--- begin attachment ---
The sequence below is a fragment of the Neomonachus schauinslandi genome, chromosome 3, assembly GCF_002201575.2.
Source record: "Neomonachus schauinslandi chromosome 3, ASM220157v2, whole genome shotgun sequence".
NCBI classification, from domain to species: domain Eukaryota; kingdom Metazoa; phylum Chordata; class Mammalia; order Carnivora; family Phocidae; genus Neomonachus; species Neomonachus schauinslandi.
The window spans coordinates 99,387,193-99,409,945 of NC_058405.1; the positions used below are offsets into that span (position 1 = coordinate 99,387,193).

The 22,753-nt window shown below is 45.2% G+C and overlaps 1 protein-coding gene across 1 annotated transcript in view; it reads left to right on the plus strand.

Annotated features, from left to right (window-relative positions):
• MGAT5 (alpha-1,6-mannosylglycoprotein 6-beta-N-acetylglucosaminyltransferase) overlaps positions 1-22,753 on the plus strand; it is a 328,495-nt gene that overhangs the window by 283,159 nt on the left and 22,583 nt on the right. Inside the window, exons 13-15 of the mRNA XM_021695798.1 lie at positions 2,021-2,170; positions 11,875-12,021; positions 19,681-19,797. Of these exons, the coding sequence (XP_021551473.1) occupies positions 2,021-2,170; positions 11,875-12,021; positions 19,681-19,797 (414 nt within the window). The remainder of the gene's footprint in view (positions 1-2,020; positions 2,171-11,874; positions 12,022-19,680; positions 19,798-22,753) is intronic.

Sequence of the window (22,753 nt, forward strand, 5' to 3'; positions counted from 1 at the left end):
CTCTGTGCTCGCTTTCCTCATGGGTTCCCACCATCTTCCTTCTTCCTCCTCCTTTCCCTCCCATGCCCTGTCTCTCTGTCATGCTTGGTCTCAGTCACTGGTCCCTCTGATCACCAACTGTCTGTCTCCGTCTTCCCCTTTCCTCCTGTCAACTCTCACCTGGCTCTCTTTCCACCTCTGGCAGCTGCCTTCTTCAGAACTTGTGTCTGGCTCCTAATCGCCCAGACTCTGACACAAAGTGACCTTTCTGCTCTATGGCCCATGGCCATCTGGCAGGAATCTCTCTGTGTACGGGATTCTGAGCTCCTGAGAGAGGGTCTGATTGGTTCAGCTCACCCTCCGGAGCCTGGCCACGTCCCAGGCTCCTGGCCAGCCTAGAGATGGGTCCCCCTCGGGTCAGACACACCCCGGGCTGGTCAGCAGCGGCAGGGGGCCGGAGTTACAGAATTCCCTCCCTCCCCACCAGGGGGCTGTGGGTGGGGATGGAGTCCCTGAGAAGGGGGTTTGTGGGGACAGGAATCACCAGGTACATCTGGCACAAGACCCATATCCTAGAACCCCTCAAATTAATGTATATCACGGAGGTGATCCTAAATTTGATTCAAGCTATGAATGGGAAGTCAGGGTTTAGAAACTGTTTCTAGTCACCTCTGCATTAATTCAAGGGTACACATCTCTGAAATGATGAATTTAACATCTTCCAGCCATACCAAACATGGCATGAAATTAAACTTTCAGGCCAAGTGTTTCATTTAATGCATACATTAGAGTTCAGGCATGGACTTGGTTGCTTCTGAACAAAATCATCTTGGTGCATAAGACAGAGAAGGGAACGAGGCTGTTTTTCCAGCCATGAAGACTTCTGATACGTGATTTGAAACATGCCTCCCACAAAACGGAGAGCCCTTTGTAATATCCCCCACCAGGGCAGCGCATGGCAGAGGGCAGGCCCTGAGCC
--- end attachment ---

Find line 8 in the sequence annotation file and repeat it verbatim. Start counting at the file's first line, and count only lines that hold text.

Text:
Sequence of the window (22,753 nt, forward strand, 5' to 3'; positions counted from 1 at the left end):